Nightlife “Why Politicise It?”
posted by June 3 at 15:49 PMon
The locally elusive “‘Midget’ Promotional Liquor Branding Event” has resurfaced in Australia, where partying is the national pastime. At a bar called the Saint in St. Kilda, Melbourne, a shirtless/top-hatted/bar-top dwarf has been decanting Jägermeister directly into bargoers’ gaping maws.
Photos by the Port Phillip Leader; thanks to Slog tipper Apocalypse Tom
Jägermeister, understandably, “has distanced itself from the promotion,” according to the Port Phillip Leader; they’ve promised to investigate. Australian authorities are bent, having only recently caught on to the whole binge-drinking thing. (The government’s been planning a 70% tax increase on pre-mixed “alcopops”; meanwhile, young members of Australia’s Labor party indulge in “scenes of drunken carnage” at a conference.) The Port Phillip Leader quotes a representative patron at the Saint: “It’s just a bit of fun. Why politicise it?”
It’s unclear whether Jägermeister was the brand behind a Cinco de Mayo multi-city/multi-dwarf U.S. liquor promotion event, and it’s unclear whether it happened. Ads on Craigslist sought dwarf talent in Seattle, Las Vegas, San Francisco, and Miami for paid barhopping in sombreros and ponchos “for a 4 (four) hour ‘shift’ meeting & greeting, mix and mingling, handing out liquor premiums & souvenirs, taking photos with customers and patrons.” I’ve contacted the director of corporate communications at Jäger’s U.S. importer seeking clarification/comment. The website only deals with the Jägerette/Jägerdude promo spokespeople. Though maybe some of them are dwarfs.
This whole dwarf liquor-promotion thing is responsible for the single most depressing Bar Exam experience in (OH MY GOD) nearly 150 examinations of bars for The Stranger over more than (I’M SORRY, LIVER) three years: the Cinco de Mayo girl-on-girl Jell-O wrestling at Tiki Bob’s. I didn’t write about the Jell-O wrestling at the time due to P.T.S.D. and space limitations.
And it wasn’t even soul-searingly depressing for all the obvious, knee-jerk feminist/humanist reasons.
I went to Tiki Bob’s on Cinco de Mayo after the Promotional Talent and Marketing Agency that had advertised on Craigslist refused to tell me where the sombrero/poncho dwarf team would be. But if dwarfs were going to dispense swag at any bar in town, it would surely be Tiki Bob’s, “the number one night club beach party in Seattle.”
This proved not to be the case: There were Corona girls in short skirts, an exhortative KISW DJ, a blind Native American guy drinking Budweiser whom the exhortative DJ referred to repeatedly as “Crazy Horse,” lots of tequila shots, and the Jell-O wrestling, but no dwarfs. I was actually having fun—or, more accurately, I was in a state of fully absorbed wonderment at the very close approximation of a great deal of fun being had in Tiki Bob’s faux–beach bar setting—until the Jell-O wrestling.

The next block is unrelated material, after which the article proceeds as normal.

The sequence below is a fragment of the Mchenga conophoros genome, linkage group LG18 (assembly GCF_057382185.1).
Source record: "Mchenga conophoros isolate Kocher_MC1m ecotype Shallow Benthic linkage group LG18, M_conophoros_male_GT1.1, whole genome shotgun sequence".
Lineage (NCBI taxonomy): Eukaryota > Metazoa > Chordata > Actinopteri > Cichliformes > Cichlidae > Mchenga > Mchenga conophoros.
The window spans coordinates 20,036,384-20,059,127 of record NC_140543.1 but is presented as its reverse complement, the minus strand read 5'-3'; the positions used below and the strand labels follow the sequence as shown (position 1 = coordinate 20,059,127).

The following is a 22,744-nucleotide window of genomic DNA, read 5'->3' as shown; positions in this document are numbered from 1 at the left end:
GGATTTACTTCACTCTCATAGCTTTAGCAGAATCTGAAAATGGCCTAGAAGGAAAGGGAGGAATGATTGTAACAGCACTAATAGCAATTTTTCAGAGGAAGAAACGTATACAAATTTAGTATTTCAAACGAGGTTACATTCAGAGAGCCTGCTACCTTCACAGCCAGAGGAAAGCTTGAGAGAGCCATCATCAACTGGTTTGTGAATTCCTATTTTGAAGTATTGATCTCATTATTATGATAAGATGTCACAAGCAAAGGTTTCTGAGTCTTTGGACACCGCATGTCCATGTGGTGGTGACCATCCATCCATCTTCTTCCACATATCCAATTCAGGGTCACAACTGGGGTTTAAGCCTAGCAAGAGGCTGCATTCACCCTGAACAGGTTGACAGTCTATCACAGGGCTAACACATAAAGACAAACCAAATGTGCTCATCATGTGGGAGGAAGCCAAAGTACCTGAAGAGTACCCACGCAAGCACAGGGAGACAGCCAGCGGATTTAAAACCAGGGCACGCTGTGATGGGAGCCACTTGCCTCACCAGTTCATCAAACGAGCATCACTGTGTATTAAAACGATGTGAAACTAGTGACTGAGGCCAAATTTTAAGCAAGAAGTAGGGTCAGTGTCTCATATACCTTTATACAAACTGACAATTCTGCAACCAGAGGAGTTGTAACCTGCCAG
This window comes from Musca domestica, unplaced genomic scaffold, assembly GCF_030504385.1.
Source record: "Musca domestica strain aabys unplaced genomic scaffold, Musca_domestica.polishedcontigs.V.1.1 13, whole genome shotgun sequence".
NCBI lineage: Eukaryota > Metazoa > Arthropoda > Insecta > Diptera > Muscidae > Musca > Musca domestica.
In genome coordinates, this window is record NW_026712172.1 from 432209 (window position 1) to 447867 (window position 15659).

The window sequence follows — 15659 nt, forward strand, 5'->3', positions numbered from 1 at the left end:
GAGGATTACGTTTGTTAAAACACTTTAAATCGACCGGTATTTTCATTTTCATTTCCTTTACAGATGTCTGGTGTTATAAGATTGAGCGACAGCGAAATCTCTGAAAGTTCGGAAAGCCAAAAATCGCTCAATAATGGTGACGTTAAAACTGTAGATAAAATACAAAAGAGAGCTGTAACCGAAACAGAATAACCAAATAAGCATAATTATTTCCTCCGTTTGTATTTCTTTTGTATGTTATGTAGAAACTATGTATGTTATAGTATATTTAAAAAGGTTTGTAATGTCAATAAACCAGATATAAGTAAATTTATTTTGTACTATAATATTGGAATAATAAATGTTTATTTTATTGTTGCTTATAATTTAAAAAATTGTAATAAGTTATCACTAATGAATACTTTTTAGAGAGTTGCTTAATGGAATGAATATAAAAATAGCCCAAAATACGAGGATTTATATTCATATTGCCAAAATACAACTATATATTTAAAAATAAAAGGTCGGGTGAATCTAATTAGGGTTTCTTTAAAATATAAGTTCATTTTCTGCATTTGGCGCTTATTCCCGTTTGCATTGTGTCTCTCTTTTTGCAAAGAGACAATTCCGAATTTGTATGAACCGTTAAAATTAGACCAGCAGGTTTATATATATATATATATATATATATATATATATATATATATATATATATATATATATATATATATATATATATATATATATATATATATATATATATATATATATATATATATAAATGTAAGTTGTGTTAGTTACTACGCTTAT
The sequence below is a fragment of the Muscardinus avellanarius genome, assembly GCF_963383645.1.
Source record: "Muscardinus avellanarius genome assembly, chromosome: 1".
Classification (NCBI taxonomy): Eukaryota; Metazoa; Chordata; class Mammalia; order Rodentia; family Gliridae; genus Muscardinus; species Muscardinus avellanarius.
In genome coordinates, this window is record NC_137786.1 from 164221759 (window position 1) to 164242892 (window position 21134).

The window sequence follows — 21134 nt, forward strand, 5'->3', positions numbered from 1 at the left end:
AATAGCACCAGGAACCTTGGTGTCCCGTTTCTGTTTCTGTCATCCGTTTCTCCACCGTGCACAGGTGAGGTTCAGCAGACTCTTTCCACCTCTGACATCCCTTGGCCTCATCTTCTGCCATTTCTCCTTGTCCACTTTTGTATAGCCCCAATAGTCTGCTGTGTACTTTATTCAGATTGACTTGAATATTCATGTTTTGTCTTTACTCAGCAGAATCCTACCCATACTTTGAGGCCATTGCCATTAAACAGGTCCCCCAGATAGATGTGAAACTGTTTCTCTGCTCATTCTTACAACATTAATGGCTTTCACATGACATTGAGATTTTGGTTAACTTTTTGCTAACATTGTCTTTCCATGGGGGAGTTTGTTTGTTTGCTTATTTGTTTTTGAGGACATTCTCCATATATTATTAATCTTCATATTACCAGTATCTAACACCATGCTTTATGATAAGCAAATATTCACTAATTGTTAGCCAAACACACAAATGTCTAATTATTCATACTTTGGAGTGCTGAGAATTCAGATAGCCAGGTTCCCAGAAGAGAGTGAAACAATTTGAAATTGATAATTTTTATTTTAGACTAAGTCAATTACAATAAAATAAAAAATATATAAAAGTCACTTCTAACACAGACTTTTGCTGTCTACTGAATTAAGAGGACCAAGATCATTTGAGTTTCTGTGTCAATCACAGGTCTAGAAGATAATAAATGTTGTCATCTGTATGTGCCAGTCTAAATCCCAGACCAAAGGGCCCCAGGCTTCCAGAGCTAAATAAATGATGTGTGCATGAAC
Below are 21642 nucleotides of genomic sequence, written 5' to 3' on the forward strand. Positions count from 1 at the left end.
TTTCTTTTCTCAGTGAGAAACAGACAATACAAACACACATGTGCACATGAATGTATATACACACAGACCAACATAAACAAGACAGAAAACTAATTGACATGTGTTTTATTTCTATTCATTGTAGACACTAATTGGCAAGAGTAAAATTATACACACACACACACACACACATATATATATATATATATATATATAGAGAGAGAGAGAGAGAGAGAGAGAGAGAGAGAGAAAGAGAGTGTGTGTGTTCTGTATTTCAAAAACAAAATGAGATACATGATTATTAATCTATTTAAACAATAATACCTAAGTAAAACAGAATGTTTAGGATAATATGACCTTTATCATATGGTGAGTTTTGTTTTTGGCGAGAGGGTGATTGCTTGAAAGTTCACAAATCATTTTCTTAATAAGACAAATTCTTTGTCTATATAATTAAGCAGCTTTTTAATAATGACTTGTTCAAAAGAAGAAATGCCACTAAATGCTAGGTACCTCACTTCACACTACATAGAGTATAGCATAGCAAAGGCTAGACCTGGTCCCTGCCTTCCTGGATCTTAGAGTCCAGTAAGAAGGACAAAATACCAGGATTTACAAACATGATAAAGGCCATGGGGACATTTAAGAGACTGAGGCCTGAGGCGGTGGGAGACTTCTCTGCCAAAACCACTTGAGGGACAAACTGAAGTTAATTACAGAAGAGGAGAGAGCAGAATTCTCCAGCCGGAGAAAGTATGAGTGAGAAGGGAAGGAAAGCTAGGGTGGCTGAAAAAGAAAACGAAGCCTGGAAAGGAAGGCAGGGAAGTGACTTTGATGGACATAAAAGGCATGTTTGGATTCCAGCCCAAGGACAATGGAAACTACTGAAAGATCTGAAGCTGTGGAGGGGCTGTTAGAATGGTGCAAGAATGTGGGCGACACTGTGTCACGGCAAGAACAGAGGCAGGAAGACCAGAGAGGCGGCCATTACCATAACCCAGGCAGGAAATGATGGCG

Let’s put “politicisation” aside for a moment and assume that we can all find something of pure joy in the idea of two (or, hell, four) people in swimsuits wrestling in a pool of Jell-O. That it always has to be women (with the rare exception) is demoralizing in the extreme, but, as it turns out, in no way as demoralizing as the actual event at Tiki Bob’s. The thing is: No one appeared to enjoy it. At all.
Crazy disco-ball lights swirled, classic rock played, the exhortative DJ exhorted, the crowd gathered around a low inflatable pool filled with strawberry Jell-O. (Strawberry because, as the DJ explained, this was the Cinco de Mayo “Rojo Rumble.” The Jell-O proved to be in an entirely liquid state, which doesn’t seem as good a medium for medium-based wrestling as some nice, half-set, gloppy gelatin, but whatever.) The anticipation seemed high.
Two women emerged from the innards of Tiki Bob’s. They were both preternaturally buxom and toned, and wore matching bikinis; this, along with the fact that the DJ had never exhorted anyone about any kind of sign-up process for the wrestling, made it clear that they were ringers and, god willing, getting paid. A pallid welcoming cheer was exhorted from the audience, the Jell-O was entered, and the “wrestling” began. The women tried not to get their hair Jell-O-y while daintily doing the opposite of grappling; they aped some conventions of Going Wild that I was previously unaware of and really wish were not now burned into my brain—showily, lightly, dispassionately spanking each other and likewise dry-humping. The audience looked on as passively and silently as if they were at home viewing it all on a computer screen. Some guys robotically snapped camera-phone photos. The DJ exhorted the women to continue their sad abstraction of a display, calling them “babygirls,” making jokes about breast implants, and (belying his youthful-from-a-distance appearance) exclaiming, “Heavens to Murgatroyd!”
Eventually two more women would wrestle, and then all four of them together. At the end, the winner was apparently to be determined via applause level, but no audience anywhere has ever responded more tepidly to anything. These women had wrestled in Jell-O for the purported greater entertainment good, and no one could even be bothered to clap, much less whoop or scream or holler. A winner was arbitrarily selected, the sham of a sham drew to a close, and I was unable to stay to talk to any of the wrestlers due to suicidal/omnicidal ideation.
The American pageant of objectification has reached its natural conclusion when no one even shows their appreciation. You know they’d cheer in Melbourne.